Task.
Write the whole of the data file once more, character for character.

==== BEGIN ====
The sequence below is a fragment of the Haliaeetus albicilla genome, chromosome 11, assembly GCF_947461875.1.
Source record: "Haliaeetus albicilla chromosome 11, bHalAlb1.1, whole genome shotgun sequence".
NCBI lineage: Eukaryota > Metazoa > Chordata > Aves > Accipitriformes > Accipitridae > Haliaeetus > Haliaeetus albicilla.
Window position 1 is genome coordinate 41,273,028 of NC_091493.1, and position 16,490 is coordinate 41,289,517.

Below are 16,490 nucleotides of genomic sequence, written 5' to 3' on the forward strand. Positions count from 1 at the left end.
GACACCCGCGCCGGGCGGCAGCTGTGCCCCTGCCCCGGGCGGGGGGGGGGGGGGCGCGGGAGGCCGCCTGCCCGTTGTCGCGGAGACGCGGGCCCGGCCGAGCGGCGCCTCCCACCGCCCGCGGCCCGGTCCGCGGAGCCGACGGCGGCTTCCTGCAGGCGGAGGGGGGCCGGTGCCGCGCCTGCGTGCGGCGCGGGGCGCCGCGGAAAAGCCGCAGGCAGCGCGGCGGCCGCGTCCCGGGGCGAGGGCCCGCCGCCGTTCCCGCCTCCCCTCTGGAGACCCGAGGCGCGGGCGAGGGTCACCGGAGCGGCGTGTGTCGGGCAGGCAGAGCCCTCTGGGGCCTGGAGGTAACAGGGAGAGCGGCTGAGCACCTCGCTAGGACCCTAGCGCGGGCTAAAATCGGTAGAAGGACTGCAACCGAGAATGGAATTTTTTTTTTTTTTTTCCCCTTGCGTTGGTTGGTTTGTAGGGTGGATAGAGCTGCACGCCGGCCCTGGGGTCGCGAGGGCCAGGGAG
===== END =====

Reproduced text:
The sequence below is a fragment of the Haliaeetus albicilla genome, chromosome 11, assembly GCF_947461875.1.
Source record: "Haliaeetus albicilla chromosome 11, bHalAlb1.1, whole genome shotgun sequence".
NCBI lineage: Eukaryota > Metazoa > Chordata > Aves > Accipitriformes > Accipitridae > Haliaeetus > Haliaeetus albicilla.
Window position 1 is genome coordinate 41,273,028 of NC_091493.1, and position 16,490 is coordinate 41,289,517.

Below are 16,490 nucleotides of genomic sequence, written 5' to 3' on the forward strand. Positions count from 1 at the left end.
GACACCCGCGCCGGGCGGCAGCTGTGCCCCTGCCCCGGGCGGGGGGGGGGGGGGCGCGGGAGGCCGCCTGCCCGTTGTCGCGGAGACGCGGGCCCGGCCGAGCGGCGCCTCCCACCGCCCGCGGCCCGGTCCGCGGAGCCGACGGCGGCTTCCTGCAGGCGGAGGGGGGCCGGTGCCGCGCCTGCGTGCGGCGCGGGGCGCCGCGGAAAAGCCGCAGGCAGCGCGGCGGCCGCGTCCCGGGGCGAGGGCCCGCCGCCGTTCCCGCCTCCCCTCTGGAGACCCGAGGCGCGGGCGAGGGTCACCGGAGCGGCGTGTGTCGGGCAGGCAGAGCCCTCTGGGGCCTGGAGGTAACAGGGAGAGCGGCTGAGCACCTCGCTAGGACCCTAGCGCGGGCTAAAATCGGTAGAAGGACTGCAACCGAGAATGGAATTTTTTTTTTTTTTTTCCCCTTGCGTTGGTTGGTTTGTAGGGTGGATAGAGCTGCACGCCGGCCCTGGGGTCGCGAGGGCCAGGGAG